Charles A. Bertrand, M.D., FACP, DIM-CD (Ret.)
Associate Clinical Professor of Medicine at New York Medical College
and at the Medical University of South Carolina


Besides reviewing current medical journals I read three medical newsletters each month. One is from Harvard, the second from Johns Hopkins and the third from the Mayo Clinic. All are excellent. There are many others that impart excellent information as well.

This month, the Harvard health letter was concerned the above question -- when to go to the emergency room?. If that question were asked to an internist, he would probably say that the person who had symptoms suggesting a heart attack or stroke should be seen promptly in the emergency room. He might add other conditions, such as internal bleeding as well. The surgeon, with his background, might consider different forms of trauma, such as an auto accident, or a fall with possible fracture of a bone, abdominal pain etc.

The article discusses several symptoms relative to a heart attack- particularly chest pain or pain in the shoulder going down the arm, sometimes even heartburn. It also mentions other cardiac symptoms such as shortness of breath, rapid pulse, palpitations. Palpitations can be very important or sometimes not -- in this situation it is particularly helpful to discuss this matter with one's physician.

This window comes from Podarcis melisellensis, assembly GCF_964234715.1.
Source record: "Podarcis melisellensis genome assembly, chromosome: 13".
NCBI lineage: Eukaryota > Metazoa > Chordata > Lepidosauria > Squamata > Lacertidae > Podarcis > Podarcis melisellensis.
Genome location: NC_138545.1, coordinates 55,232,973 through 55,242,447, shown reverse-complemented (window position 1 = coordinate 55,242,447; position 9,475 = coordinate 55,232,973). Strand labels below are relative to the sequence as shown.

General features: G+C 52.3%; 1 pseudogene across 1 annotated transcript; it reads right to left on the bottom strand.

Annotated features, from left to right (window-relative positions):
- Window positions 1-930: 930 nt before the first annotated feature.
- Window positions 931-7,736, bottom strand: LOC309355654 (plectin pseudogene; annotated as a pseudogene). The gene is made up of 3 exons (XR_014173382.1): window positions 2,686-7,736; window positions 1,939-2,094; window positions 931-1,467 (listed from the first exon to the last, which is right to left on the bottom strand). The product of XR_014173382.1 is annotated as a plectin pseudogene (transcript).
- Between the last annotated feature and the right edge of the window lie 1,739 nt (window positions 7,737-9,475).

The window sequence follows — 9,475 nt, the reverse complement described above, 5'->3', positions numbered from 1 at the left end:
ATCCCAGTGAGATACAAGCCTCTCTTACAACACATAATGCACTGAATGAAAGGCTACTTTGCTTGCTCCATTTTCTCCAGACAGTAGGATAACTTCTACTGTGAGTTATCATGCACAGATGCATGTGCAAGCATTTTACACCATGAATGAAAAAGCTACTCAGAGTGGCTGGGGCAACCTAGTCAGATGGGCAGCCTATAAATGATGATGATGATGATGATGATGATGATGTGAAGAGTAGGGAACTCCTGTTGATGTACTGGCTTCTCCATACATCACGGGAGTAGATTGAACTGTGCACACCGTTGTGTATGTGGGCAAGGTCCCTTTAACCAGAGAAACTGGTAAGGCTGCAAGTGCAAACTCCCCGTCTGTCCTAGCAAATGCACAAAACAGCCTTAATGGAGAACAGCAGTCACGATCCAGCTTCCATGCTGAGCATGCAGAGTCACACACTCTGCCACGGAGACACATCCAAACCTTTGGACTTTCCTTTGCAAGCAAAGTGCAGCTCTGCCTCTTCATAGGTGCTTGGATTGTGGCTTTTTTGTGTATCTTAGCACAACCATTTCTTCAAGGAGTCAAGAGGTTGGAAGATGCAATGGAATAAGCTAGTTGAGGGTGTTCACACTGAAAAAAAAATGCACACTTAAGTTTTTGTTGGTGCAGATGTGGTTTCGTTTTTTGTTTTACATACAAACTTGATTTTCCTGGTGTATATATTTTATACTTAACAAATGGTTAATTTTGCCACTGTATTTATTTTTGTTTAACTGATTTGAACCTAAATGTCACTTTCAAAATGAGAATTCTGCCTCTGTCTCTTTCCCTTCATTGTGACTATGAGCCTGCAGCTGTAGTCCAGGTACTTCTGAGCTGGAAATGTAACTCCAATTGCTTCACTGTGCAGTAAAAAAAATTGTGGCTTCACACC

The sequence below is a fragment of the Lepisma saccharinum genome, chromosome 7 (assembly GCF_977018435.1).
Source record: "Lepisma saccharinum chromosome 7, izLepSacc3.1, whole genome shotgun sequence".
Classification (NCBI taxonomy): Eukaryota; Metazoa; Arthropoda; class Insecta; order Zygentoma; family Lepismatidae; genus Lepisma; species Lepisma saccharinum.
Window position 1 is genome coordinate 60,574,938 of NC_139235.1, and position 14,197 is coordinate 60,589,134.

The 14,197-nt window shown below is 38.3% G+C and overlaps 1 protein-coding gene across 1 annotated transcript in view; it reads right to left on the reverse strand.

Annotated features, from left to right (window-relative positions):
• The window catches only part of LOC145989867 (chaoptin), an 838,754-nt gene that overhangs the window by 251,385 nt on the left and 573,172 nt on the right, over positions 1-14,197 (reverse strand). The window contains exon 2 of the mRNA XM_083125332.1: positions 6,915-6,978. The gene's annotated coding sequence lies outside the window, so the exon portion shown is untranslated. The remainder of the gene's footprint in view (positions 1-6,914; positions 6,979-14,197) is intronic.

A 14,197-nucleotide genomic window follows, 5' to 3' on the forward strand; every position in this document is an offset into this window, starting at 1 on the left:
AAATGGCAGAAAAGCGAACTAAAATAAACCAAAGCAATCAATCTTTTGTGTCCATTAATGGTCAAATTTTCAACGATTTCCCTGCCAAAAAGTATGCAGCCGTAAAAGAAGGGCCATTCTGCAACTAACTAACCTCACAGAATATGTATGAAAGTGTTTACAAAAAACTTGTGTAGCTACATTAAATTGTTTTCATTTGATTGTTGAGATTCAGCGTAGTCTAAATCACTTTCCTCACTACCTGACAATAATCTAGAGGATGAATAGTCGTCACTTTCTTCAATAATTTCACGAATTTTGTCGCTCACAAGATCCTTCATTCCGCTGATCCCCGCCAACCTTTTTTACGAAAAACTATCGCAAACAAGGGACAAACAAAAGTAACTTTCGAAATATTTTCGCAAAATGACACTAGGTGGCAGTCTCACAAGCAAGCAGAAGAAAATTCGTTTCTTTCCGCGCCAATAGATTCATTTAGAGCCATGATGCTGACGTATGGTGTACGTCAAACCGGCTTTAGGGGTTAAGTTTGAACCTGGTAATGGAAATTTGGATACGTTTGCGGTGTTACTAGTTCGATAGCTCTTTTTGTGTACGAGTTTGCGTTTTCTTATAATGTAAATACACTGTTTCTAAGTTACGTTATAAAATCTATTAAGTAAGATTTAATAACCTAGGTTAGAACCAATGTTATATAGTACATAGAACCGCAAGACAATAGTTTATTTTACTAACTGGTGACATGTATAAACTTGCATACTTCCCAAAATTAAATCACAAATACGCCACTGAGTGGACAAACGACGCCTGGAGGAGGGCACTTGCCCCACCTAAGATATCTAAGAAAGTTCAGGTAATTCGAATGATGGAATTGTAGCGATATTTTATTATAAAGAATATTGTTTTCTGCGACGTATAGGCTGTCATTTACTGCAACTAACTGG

Trauma is pretty much self-evident -- if one happened to be involved in auto accident then it may be worthwhile to have a complete evaluation. Unexplained abdominal pain can be quite important and should be checked out. Weakness, fainting, pallor can be signs of bleeding and therefore are important.

There are other such situations - fainting, unexplained sudden headache for example. Once a decision is made to go to the emergency room it should be done quickly, calling 911 or whatever the emergency phone number is for your area.

Why is speed so important? Well, in many situations, the rapidity of treatment is important to affect a more favorable outcome. A key example is a heart attack-- patients who arrive alive in the emergency room have about a 95 percent survival chance if treated within one hour of the onset of symptoms. However,the survival rate drops quickly after 2 or 3 hours.

In addition to going by ambulance it is also important to go to the nearest facility,since the time factor is so important. The flip side of the question is who should not go to the emergency room -- some examples are as follows: you wish a second opinion, you have run out of medicine taken for chronic condition and need a refill, you want to have an injury evaluated because of a pending insurance claim, lawsuit, or on an attorney's advice.

If in doubt, go and go quickly, by ambulance and to the nearest emergency facility!

The advice provided on this website is intended to be general in nature and should not be relied upon for specific treatment. If you need personal medical attention please contact your physician.

Back to Medicine Up To The Minute Homepage

Copyright © Dr. Charles A. Bertrand.
All rights reserved.
Website design by A Thousand Words Media